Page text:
Jews for Darwin: Evolution, Intelligent Design, and Orthodox Judaism

By Aviezer, Nathan | Skeptic (Altadena, CA), Spring 2006 | Go to article overview

Jews for Darwin: Evolution, Intelligent Design, and Orthodox Judaism


Aviezer, Nathan, Skeptic (Altadena, CA)


I AM AN ORTHODOX JEW WHO believes that the Book of Genesis is the word of God. This article--a rebuttal of the article by Alexander Nussbaum in Skeptic (Vol. 12, No. 3) which argued that Orthodox Jews do not accept evolution and other areas of science--will deal with evolution and Intelligent Design. My thesis is that an Orthodox Jew should have no hesitation in accepting the scientific theory of evolution. However, there is every reason for an Orthodox Jew, or any person of faith for that matter, to reject Intelligent Design.

Evolution and Orthodox Judaism

According to Nussbaum: "By definition, Jews who accept evolution are not Orthodox." Nussbaum illustrates his point by presenting me (!) as a typical Orthodox Jewish scientist who denies evolution. He writes: "Professor Nathan Aviezer penned a book in 2001, entitled Fossils and Faith, in which he dismisses evolution and paleontology."

The facts are quite otherwise. In my book, I devote an entire chapter (entitled, "Evolution--Is There a Problem Here?") to demonstrating that there is no contradiction whatsoever between evolution and Orthodox Judaism. The last sentence of that chapter (p. 84) states: "It follows that the religious person has no cause to oppose the scientific findings about evolution." I could list one hundred quotes from my book that treat evolution as a fact.

My colleagues and friends include dozens of Orthodox Jews, both eminent scientists and non-scientists, who accept the theory of evolution as readily as they accept any other well-established scientific theory. They would be amused to learn that they have therefore been reclassified by Nussbaum "by definition" as not being Orthodox Jews.

Nussbaum begins his abstract with the following assertion: "Denial of evolution is a defining characteristic of education in Orthodox Judaism." One may assess the validity of this assertion by considering the two citadels of Orthodox Jewish university education: Bar-Ilan University in Israel and Yeshiva University in New York.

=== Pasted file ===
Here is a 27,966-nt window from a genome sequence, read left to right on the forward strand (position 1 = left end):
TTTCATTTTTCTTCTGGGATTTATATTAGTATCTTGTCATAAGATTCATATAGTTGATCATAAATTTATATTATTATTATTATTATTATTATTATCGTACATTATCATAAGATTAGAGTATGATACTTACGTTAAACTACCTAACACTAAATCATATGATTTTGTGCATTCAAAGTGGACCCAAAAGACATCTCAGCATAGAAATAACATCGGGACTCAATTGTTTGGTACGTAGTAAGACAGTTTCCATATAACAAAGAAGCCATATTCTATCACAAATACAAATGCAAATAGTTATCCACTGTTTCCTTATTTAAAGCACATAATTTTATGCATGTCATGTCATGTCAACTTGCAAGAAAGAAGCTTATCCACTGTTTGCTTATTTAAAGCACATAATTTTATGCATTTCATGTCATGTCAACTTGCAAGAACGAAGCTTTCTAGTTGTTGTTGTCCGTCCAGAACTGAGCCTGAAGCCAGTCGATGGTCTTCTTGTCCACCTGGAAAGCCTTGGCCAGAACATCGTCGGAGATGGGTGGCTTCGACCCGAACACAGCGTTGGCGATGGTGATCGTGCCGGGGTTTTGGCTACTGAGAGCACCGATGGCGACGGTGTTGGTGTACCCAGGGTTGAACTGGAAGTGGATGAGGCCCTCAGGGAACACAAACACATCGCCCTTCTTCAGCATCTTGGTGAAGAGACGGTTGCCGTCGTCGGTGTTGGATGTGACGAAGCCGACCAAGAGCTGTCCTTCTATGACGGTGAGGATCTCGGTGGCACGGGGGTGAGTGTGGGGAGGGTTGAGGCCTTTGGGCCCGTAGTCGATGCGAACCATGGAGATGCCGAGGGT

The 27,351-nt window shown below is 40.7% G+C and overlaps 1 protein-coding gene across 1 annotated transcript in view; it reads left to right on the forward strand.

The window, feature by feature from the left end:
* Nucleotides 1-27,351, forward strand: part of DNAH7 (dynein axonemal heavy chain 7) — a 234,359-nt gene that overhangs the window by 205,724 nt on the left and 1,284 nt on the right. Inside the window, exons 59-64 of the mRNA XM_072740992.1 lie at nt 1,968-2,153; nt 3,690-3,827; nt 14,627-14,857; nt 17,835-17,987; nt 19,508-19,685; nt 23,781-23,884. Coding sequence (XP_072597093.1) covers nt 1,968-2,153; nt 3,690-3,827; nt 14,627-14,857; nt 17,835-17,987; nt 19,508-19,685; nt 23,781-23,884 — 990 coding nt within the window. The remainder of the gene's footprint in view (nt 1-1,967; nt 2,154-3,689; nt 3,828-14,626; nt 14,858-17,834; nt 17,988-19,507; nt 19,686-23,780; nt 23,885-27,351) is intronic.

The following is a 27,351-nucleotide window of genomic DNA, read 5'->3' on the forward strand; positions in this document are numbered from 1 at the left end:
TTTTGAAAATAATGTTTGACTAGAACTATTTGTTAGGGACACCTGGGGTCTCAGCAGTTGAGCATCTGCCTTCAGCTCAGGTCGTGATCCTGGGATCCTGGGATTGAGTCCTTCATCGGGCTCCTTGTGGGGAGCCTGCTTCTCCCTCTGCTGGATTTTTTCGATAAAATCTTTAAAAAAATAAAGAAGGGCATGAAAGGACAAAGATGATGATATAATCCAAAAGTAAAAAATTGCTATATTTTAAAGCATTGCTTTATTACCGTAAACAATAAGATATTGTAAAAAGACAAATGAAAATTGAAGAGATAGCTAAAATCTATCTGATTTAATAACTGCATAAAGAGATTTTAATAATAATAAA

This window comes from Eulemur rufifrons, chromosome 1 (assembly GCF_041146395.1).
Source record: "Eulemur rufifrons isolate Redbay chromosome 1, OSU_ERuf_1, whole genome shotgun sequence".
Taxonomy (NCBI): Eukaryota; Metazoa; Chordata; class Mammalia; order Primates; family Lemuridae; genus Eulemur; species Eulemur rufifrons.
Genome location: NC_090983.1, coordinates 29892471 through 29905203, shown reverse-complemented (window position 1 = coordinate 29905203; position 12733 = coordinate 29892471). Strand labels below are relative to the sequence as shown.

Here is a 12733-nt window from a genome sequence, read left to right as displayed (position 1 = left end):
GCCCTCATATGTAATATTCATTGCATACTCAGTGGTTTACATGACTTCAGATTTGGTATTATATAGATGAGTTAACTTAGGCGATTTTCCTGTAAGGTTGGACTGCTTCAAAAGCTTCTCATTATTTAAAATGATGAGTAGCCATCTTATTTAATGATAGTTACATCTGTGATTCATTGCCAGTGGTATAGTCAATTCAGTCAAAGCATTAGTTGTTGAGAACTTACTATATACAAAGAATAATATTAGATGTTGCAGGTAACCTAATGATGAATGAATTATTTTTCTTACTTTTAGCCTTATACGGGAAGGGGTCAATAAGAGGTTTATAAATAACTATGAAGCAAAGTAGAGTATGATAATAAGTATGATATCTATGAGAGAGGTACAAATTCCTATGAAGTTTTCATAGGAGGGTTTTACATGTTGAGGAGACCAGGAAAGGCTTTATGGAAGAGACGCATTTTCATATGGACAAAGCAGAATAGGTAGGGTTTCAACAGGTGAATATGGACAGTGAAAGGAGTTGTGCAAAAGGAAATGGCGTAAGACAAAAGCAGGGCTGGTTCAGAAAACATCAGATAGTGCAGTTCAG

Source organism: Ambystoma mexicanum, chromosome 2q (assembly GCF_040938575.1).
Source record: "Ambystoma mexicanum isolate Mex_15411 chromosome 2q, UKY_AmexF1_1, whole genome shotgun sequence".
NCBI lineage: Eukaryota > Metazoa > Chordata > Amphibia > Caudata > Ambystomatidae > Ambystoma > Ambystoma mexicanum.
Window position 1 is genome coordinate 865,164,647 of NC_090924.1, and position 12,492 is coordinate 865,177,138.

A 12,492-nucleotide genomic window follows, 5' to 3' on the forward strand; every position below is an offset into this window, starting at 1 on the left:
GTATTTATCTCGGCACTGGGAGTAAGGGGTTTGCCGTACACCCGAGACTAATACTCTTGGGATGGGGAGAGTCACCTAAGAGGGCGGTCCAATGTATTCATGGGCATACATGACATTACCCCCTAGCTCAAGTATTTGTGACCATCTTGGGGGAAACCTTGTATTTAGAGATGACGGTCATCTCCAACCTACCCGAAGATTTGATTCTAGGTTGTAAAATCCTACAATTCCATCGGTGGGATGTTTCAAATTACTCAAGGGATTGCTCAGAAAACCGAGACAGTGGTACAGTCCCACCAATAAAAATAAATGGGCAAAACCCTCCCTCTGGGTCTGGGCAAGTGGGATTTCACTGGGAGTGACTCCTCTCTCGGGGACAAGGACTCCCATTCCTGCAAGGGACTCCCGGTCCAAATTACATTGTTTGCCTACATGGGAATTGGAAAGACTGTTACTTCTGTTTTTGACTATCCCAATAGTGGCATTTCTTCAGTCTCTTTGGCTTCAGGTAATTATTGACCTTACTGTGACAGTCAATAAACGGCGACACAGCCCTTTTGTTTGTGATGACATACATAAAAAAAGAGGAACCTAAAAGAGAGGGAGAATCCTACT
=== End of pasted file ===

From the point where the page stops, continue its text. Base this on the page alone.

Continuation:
At Bar-Ilan University, a course is taught on "Torah and Science" (Torah means the first five books of the Bible), whose enrollment typically exceeds 500. This course emphasizes the complete compatibility between evolution and the Torah. At Yeshiva University, Carl Feit, an Orthodox Jew, is Professor of Biology and Health Sciences. His views regarding evolution can be seen from his scathing review of a book denying evolution, authored by a Jewish fundamentalist. Feit writes: "The premature demise of Darwinian thought has been proclaimed [by fundamentalists] for more than 100 years, bur the theory has proven to be a very robust paradigm, and remains the regnant theory of modern biology. It is not prudent to tie the validity of the Torah to the downfall of Darwin, especially since the two are compatible, as I have demonstrated" (emphasis added).

The Orthodox Union is the central organization of Orthodox rabbis in the United States. Nussbaum writes: "the Orthodox Union has branded evolution as not 'kosher' ... declaring evolution to be incompatible with Orthodoxy." That this statement is erroneous follows from the fact that the Orthodox Union's official journal (Jewish Action, Summer 1998, pp. 127-28) published Feit's book review that denounces the denial of evolution and emphatically asserts that evolution is compatible with Orthodox Judaism.

The book Challenge: Torah Views on Science is described by Nussbaum as "promoting creationism." In fact, the exact opposite is true! This book demonstrates that Orthodox Judaism rejects creationism by quoting prominent Orthodox rabbis who accept evolution. For example, Rabbi Abraham Isaac Kook writes (p. 136): "Thinking people have always seen gradual, evolutionary development in the spiritual essence ... the same principle applies in the physical development of the visible world." Rabbi Zvi Chajes writes (p. 135): "This lends strong support to the passage in the Talmud [that] they were formed by evolution, following the natural laws inscribed by God.

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